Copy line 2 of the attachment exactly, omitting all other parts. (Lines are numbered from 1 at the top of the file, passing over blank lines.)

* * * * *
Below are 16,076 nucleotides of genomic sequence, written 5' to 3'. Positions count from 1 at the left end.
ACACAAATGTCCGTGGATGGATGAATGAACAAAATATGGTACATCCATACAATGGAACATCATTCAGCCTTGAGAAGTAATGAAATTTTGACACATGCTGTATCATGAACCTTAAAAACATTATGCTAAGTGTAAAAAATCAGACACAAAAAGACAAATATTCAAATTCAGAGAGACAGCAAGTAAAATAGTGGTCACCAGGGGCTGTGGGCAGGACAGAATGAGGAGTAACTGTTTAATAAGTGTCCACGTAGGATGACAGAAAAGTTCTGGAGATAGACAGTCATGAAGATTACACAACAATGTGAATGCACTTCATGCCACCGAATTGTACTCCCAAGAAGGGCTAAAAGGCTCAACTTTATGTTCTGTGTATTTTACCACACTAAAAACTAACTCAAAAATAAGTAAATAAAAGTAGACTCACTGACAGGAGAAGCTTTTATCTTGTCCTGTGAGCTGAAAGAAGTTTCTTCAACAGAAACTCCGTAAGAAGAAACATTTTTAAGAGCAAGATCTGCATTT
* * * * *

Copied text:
ACACAAATGTCCGTGGATGGATGAATGAACAAAATATGGTACATCCATACAATGGAACATCATTCAGCCTTGAGAAGTAATGAAATTTTGACACATGCTGTATCATGAACCTTAAAAACATTATGCTAAGTGTAAAAAATCAGACACAAAAAGACAAATATTCAAATTCAGAGAGACAGCAAGTAAAATAGTGGTCACCAGGGGCTGTGGGCAGGACAGAATGAGGAGTAACTGTTTAATAAGTGTCCACGTAGGATGACAGAAAAGTTCTGGAGATAGACAGTCATGAAGATTACACAACAATGTGAATGCACTTCATGCCACCGAATTGTACTCCCAAGAAGGGCTAAAAGGCTCAACTTTATGTTCTGTGTATTTTACCACACTAAAAACTAACTCAAAAATAAGTAAATAAAAGTAGACTCACTGACAGGAGAAGCTTTTATCTTGTCCTGTGAGCTGAAAGAAGTTTCTTCAACAGAAACTCCGTAAGAAGAAACATTTTTAAGAGCAAGATCTGCATTT